New York City. There is just no other place like it.
Here’s a little piece of trivia:
On our first trip to NYC, Ryan took the FDNY firefighter test. One year before, the fire service in the city was devastated by the events of 9/11. He was at the early stages of testing for a firefighting position and we thought, why not?! So my sister and brother-in-law joined flew across the country with us for a couple of days in the big city.
Ryan did pass the test but we decided not to pursue it any further and he was hired in the Seattle area shortly after. Even still, we look back on that trip as one of our very best memories.
We could not wait to spend some more time in New York City and introduce our kids to this big, energetic place.
As I mentioned in the Philadelphia post, my parents joined us and we took the train from Philly to NYC. We popped up from the underground Penn Station for the kids’ first look at the city.
Also? What is with the shirtless dude with backpack?! Only in New York :)
Ryan booked us a room nearby at a hotel with a beautiful lobby.
We ventured out right away and walked a few blocks for lunch at the famed Shake Shack,
and then continued on to The Empire State Building.
The tour to the top of the building is totally worth it. You ride up 86 floors to an open-air balcony that circles the tower. The views from every angle are breathtaking!
It was a great introduction to the city for the kids and for us to get our bearings on where everything is located (and just how HUGE Manhattan is!).
We finished day one with a stop into the biggest Macy’s store in the world for new shoes for the kids (growing like weeds + walking miles = the need for comfortable replacements!) and then had a delicious meal with the most delightful waitress at Friedman’s.
The next morning, we had a scheduled tour at the Statue of Liberty.
A friend suggested that we book a Crown tour several months ahead of time and I didn’t reserve quite soon enough to get up to the crown, but we did get in for a Pedestal tour. I wasn’t exactly sure what that meant until we visited and it was totally worth it, too!
You can barely see us, but there we are up on the platform. It was so cool to climb up the inner stairs and stand just under Lady Liberty.
The ferry boat that takes you to the Statue of Liberty also travels to nearby Ellis Island where from 1892 to 1954, over twelve million immigrants entered the United States.
We could have spent hours learning, joining Ranger talks and wandering the building and grounds, but with our limited time and full itinerary, we chose to do it fairly quickly.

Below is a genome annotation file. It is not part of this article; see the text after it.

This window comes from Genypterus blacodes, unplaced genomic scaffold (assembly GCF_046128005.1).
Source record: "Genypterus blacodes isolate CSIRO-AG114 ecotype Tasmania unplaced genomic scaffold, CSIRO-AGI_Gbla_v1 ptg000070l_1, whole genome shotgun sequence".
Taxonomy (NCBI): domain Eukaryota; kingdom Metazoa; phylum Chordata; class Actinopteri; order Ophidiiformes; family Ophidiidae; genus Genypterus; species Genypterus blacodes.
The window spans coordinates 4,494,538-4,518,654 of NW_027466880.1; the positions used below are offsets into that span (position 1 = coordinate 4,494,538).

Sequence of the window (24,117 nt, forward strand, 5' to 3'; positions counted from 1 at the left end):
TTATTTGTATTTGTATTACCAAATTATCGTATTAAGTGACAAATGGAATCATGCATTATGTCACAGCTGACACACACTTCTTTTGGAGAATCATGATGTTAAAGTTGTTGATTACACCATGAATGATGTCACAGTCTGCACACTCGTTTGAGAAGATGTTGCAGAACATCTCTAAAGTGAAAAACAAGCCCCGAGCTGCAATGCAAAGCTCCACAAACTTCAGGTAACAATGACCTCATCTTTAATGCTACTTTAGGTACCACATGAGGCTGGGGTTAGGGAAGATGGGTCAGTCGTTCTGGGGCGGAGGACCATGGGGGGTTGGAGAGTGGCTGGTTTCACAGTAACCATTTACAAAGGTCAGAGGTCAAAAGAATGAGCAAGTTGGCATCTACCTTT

The main building is beautiful with its curved tiled ceiling, big windows and views out every window. It’s pretty powerful to stand in the place where so many of our relatives first came before entering their new country.
From the dock back at Battery Park we walked a few blocks to Wall Street.
And then continued on a few more blocks to the World Trade Tower and 9/11 Memorial.
When we were in NYC in 2002, the site of the World Trade Towers was still just piles of rubble. There are now two pools (about an acre each) where the towers once stood with the names of every person who perished engraved around them. The memorial area is hushed and a little bit somber and a beautiful place to remember the events of that day and the lives that were lost as a result.
Ryan was particularly taken with a fire house that we remember seeing on our first visit. Five of the crew members were killed on 9/11 and the building was nearly destroyed from the falling debris. It was used as the command post on Ground Zero and vital to the rescue operations. To now see it rebuilt with a full crew was a redeeming moment.
Whew! That was a full day with lots of walking. We made our way back towards our hotel and ate at a surprisingly wonderful little italian restaurant with such a charming atmosphere.
A reader named Meagan reached out to me during the trip and invited is to visit her amazing workplace, the Museum of Modern Art. She was so kind to meet us and visit for a few minutes, bringing bags for the kids filled with art supplies so they could create art of their own as we walked through the art museum.
We didn’t get to meet many blog readers on the trip, but the ones we did meet were so great. I love saying hi in real life and getting to know just a little bit about who is enjoying the blog from the other side of the screen. Meagan was a wealth of knowledge and gave us perfect instructions for which floor to start on and how to move through the museum with kids (and not use an entire day for it).
The exhibits are absolutely amazing and it was really fun to wander through the galleries taking in all of the art. This painting was my favorite:
The real Starry Night by Vincent Van Gogh! It actually made me tear up standing there looking at it.
We loved the art museum, but had just as much fun wandering through the MOMA store.